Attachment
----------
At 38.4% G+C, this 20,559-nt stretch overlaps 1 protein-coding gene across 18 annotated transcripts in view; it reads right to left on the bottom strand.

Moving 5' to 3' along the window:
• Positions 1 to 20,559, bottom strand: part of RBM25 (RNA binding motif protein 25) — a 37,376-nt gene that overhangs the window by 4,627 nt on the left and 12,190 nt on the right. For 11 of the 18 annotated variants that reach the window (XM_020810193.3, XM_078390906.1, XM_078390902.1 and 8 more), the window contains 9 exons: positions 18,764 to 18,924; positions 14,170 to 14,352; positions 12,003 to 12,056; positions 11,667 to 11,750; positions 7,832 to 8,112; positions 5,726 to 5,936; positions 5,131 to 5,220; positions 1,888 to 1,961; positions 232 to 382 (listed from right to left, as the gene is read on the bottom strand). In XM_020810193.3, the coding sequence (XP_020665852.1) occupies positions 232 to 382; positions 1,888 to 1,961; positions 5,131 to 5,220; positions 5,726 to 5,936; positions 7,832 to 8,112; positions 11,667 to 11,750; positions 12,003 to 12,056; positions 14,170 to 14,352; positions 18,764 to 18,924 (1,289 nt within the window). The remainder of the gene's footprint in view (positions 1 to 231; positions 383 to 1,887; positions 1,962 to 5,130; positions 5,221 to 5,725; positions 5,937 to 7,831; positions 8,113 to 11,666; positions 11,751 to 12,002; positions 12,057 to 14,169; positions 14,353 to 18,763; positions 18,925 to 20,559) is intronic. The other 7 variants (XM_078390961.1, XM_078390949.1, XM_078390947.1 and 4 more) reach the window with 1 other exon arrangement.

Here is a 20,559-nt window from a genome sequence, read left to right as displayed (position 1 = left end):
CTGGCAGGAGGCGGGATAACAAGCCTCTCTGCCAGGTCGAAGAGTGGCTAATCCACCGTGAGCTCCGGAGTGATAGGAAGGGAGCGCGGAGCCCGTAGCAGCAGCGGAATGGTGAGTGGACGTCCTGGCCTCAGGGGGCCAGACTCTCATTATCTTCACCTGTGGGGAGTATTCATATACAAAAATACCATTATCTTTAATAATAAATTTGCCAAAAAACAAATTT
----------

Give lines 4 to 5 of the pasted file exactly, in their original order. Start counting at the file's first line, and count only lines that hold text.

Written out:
Here is a 20,559-nt window from a genome sequence, read left to right as displayed (position 1 = left end):
CTGGCAGGAGGCGGGATAACAAGCCTCTCTGCCAGGTCGAAGAGTGGCTAATCCACCGTGAGCTCCGGAGTGATAGGAAGGGAGCGCGGAGCCCGTAGCAGCAGCGGAATGGTGAGTGGACGTCCTGGCCTCAGGGGGCCAGACTCTCATTATCTTCACCTGTGGGGAGTATTCATATACAAAAATACCATTATCTTTAATAATAAATTTGCCAAAAAACAAATTT